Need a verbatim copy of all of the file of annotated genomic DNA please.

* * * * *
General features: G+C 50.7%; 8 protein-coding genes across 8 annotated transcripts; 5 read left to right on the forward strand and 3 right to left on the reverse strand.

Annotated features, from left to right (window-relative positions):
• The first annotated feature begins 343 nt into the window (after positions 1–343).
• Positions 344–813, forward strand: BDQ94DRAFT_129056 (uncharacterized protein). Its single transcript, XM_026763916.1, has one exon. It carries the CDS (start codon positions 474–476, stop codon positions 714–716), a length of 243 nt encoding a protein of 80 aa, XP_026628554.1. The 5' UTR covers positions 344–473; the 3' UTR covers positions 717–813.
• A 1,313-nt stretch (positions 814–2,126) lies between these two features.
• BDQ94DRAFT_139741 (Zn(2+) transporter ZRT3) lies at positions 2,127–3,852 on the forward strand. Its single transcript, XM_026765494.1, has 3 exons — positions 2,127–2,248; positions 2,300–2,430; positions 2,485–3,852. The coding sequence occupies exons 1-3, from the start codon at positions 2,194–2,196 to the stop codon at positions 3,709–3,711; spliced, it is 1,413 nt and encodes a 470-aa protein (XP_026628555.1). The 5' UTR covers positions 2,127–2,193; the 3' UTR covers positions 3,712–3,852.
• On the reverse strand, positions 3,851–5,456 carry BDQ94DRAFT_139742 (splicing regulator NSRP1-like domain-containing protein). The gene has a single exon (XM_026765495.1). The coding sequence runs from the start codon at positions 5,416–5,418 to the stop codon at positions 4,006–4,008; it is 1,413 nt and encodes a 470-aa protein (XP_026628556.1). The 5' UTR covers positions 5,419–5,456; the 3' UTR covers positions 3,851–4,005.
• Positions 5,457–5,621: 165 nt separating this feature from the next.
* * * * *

General features: G+C 50.7%; 8 protein-coding genes across 8 annotated transcripts; 5 read left to right on the forward strand and 3 right to left on the reverse strand.

Annotated features, from left to right (window-relative positions):
• The first annotated feature begins 343 nt into the window (after positions 1–343).
• Positions 344–813, forward strand: BDQ94DRAFT_129056 (uncharacterized protein). Its single transcript, XM_026763916.1, has one exon. It carries the CDS (start codon positions 474–476, stop codon positions 714–716), a length of 243 nt encoding a protein of 80 aa, XP_026628554.1. The 5' UTR covers positions 344–473; the 3' UTR covers positions 717–813.
• A 1,313-nt stretch (positions 814–2,126) lies between these two features.
• BDQ94DRAFT_139741 (Zn(2+) transporter ZRT3) lies at positions 2,127–3,852 on the forward strand. Its single transcript, XM_026765494.1, has 3 exons — positions 2,127–2,248; positions 2,300–2,430; positions 2,485–3,852. The coding sequence occupies exons 1-3, from the start codon at positions 2,194–2,196 to the stop codon at positions 3,709–3,711; spliced, it is 1,413 nt and encodes a 470-aa protein (XP_026628555.1). The 5' UTR covers positions 2,127–2,193; the 3' UTR covers positions 3,712–3,852.
• On the reverse strand, positions 3,851–5,456 carry BDQ94DRAFT_139742 (splicing regulator NSRP1-like domain-containing protein). The gene has a single exon (XM_026765495.1). The coding sequence runs from the start codon at positions 5,416–5,418 to the stop codon at positions 4,006–4,008; it is 1,413 nt and encodes a 470-aa protein (XP_026628556.1). The 5' UTR covers positions 5,419–5,456; the 3' UTR covers positions 3,851–4,005.
• Positions 5,457–5,621: 165 nt separating this feature from the next.